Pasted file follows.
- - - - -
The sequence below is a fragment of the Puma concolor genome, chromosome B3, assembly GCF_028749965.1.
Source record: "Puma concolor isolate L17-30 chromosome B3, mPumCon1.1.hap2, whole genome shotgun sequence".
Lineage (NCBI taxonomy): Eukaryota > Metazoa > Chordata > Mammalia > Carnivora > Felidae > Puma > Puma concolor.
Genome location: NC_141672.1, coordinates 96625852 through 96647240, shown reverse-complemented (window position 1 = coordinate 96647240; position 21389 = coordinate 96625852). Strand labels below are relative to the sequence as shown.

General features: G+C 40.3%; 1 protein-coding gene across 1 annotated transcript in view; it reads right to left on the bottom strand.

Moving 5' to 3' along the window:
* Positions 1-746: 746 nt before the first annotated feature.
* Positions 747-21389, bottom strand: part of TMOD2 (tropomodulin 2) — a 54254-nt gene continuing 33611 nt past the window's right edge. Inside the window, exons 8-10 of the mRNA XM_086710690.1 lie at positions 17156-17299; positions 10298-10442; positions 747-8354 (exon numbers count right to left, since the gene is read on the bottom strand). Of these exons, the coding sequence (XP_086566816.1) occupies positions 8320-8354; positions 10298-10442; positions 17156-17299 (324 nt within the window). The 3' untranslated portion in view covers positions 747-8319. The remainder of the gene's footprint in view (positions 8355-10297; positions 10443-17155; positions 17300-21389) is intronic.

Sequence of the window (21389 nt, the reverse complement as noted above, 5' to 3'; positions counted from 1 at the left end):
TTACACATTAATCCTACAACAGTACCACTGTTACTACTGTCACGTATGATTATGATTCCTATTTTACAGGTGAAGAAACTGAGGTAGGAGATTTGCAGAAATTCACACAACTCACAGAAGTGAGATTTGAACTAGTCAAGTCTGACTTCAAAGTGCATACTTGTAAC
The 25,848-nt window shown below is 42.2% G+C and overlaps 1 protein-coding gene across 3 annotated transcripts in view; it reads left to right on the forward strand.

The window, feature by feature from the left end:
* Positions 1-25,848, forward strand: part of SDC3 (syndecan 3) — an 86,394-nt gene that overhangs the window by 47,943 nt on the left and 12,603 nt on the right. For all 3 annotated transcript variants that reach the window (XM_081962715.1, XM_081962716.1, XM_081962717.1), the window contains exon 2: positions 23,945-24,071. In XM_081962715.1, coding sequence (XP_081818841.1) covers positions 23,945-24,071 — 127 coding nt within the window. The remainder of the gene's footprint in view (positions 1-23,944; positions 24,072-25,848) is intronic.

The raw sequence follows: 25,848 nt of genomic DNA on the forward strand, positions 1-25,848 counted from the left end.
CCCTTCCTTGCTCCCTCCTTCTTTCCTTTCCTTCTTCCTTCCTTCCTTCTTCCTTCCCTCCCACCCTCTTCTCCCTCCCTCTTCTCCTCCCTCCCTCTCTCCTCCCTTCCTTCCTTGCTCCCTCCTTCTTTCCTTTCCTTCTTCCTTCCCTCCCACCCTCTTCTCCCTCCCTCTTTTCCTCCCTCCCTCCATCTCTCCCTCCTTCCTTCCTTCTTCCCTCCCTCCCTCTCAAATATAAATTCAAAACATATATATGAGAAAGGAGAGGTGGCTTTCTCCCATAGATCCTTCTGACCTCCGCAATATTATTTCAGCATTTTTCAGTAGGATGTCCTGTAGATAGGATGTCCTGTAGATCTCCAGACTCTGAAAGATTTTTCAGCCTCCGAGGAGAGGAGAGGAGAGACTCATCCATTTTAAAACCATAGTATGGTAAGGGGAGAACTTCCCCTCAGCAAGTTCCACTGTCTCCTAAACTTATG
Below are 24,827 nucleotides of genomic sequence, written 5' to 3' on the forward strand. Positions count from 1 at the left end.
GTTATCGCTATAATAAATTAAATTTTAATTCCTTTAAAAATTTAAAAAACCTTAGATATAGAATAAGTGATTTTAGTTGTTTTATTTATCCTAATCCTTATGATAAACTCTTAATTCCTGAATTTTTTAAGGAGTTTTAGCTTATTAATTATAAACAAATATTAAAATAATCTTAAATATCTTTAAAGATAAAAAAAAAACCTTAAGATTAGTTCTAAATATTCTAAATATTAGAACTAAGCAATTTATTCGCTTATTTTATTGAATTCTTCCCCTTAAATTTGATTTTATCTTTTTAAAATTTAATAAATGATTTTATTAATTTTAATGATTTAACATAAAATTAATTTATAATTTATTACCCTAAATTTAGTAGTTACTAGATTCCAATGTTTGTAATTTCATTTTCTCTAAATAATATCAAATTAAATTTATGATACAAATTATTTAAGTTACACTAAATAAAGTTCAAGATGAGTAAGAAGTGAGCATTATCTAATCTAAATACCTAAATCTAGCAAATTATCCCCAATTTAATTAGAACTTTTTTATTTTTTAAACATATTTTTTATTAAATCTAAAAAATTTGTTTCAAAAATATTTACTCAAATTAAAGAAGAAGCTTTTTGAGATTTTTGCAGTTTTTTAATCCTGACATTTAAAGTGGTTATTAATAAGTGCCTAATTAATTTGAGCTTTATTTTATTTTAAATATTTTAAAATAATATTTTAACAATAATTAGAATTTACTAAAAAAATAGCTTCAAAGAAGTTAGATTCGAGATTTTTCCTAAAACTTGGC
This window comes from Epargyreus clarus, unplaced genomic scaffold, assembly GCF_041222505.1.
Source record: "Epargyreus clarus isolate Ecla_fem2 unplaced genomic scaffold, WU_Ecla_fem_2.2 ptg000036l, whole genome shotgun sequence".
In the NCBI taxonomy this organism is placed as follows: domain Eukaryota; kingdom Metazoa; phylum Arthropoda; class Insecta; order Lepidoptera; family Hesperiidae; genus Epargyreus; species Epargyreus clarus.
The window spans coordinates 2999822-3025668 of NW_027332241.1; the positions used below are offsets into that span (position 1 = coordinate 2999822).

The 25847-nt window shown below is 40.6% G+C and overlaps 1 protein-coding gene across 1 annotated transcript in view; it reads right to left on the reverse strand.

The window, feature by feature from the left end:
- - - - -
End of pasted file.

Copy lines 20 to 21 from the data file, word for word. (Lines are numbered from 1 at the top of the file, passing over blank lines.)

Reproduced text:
In the NCBI taxonomy this organism is placed as follows: domain Eukaryota; kingdom Metazoa; phylum Arthropoda; class Insecta; order Lepidoptera; family Hesperiidae; genus Epargyreus; species Epargyreus clarus.
The window spans coordinates 2999822-3025668 of NW_027332241.1; the positions used below are offsets into that span (position 1 = coordinate 2999822).